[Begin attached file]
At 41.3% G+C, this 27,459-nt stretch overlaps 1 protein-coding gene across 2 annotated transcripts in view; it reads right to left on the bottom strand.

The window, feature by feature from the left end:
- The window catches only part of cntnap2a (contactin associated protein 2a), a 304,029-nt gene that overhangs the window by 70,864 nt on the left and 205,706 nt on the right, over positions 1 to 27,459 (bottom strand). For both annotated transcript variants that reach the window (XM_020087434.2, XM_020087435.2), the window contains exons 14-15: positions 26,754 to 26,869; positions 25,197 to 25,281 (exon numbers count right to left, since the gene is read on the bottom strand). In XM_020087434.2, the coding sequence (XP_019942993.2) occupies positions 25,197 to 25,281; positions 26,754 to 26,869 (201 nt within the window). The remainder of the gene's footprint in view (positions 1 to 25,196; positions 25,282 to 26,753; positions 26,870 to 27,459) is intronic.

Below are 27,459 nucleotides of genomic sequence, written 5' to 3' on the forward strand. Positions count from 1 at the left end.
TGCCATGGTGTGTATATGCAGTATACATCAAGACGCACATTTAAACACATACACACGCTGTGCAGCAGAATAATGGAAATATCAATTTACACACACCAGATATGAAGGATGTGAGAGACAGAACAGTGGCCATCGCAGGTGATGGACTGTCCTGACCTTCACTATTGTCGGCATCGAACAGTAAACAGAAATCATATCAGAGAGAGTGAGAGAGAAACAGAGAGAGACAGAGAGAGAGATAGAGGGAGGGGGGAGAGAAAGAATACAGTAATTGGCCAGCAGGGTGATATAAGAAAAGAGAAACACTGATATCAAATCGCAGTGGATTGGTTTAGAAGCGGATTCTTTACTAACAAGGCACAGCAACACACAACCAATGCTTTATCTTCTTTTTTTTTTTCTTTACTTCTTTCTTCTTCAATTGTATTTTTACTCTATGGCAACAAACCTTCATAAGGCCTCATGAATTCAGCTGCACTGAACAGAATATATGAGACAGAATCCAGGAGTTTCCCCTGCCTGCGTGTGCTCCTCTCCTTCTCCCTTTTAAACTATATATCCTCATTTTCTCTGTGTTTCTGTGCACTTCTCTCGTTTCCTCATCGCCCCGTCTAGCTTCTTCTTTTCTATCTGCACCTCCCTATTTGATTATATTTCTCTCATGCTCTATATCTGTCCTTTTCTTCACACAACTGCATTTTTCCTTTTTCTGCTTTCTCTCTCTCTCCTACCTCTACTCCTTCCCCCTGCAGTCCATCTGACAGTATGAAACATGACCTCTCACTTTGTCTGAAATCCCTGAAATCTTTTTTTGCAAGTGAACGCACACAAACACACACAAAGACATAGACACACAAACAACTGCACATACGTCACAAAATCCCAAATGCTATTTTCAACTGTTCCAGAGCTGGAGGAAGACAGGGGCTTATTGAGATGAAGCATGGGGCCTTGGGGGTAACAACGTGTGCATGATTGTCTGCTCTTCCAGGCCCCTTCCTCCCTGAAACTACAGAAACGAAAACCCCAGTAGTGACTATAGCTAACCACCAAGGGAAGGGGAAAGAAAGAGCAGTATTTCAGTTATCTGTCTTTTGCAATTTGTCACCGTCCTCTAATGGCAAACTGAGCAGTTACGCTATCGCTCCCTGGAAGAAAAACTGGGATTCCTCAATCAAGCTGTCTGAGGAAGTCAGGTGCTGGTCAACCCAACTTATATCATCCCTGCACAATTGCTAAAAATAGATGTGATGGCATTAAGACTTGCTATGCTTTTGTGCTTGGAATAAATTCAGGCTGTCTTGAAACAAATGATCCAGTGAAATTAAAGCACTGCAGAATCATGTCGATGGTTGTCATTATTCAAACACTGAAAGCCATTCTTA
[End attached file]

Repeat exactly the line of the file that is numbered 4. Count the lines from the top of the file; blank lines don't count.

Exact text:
Below are 27,459 nucleotides of genomic sequence, written 5' to 3' on the forward strand. Positions count from 1 at the left end.